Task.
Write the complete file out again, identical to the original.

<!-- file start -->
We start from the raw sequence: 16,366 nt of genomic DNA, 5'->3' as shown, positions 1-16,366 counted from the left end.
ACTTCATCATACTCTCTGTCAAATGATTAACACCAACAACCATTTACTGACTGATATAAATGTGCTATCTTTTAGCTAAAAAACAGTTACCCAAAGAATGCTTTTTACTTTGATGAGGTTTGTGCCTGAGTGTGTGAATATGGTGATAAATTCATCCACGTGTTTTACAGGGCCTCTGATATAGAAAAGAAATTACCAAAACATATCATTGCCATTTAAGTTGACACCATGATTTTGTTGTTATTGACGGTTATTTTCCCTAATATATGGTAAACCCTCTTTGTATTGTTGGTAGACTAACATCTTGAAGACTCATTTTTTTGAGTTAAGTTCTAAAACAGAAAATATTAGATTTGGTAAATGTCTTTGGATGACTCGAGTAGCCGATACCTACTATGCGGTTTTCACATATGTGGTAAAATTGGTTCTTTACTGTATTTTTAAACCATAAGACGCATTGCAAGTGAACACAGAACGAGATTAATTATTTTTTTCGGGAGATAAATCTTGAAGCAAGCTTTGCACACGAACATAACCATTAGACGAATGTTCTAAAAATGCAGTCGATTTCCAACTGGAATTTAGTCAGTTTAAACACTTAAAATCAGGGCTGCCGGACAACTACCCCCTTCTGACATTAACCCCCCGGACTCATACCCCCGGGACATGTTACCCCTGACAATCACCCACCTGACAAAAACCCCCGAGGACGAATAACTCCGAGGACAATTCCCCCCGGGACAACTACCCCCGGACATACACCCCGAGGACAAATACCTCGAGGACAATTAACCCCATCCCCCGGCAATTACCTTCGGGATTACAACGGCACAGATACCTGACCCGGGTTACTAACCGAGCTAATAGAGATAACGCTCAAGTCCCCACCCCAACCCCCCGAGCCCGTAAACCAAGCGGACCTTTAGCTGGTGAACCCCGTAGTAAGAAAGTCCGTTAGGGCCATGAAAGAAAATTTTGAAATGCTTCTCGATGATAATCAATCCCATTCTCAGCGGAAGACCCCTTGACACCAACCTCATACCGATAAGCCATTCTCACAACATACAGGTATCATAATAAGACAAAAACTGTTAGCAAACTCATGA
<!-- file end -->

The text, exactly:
We start from the raw sequence: 16,366 nt of genomic DNA, 5'->3' as shown, positions 1-16,366 counted from the left end.
ACTTCATCATACTCTCTGTCAAATGATTAACACCAACAACCATTTACTGACTGATATAAATGTGCTATCTTTTAGCTAAAAAACAGTTACCCAAAGAATGCTTTTTACTTTGATGAGGTTTGTGCCTGAGTGTGTGAATATGGTGATAAATTCATCCACGTGTTTTACAGGGCCTCTGATATAGAAAAGAAATTACCAAAACATATCATTGCCATTTAAGTTGACACCATGATTTTGTTGTTATTGACGGTTATTTTCCCTAATATATGGTAAACCCTCTTTGTATTGTTGGTAGACTAACATCTTGAAGACTCATTTTTTTGAGTTAAGTTCTAAAACAGAAAATATTAGATTTGGTAAATGTCTTTGGATGACTCGAGTAGCCGATACCTACTATGCGGTTTTCACATATGTGGTAAAATTGGTTCTTTACTGTATTTTTAAACCATAAGACGCATTGCAAGTGAACACAGAACGAGATTAATTATTTTTTTCGGGAGATAAATCTTGAAGCAAGCTTTGCACACGAACATAACCATTAGACGAATGTTCTAAAAATGCAGTCGATTTCCAACTGGAATTTAGTCAGTTTAAACACTTAAAATCAGGGCTGCCGGACAACTACCCCCTTCTGACATTAACCCCCCGGACTCATACCCCCGGGACATGTTACCCCTGACAATCACCCACCTGACAAAAACCCCCGAGGACGAATAACTCCGAGGACAATTCCCCCCGGGACAACTACCCCCGGACATACACCCCGAGGACAAATACCTCGAGGACAATTAACCCCATCCCCCGGCAATTACCTTCGGGATTACAACGGCACAGATACCTGACCCGGGTTACTAACCGAGCTAATAGAGATAACGCTCAAGTCCCCACCCCAACCCCCCGAGCCCGTAAACCAAGCGGACCTTTAGCTGGTGAACCCCGTAGTAAGAAAGTCCGTTAGGGCCATGAAAGAAAATTTTGAAATGCTTCTCGATGATAATCAATCCCATTCTCAGCGGAAGACCCCTTGACACCAACCTCATACCGATAAGCCATTCTCACAACATACAGGTATCATAATAAGACAAAAACTGTTAGCAAACTCATGA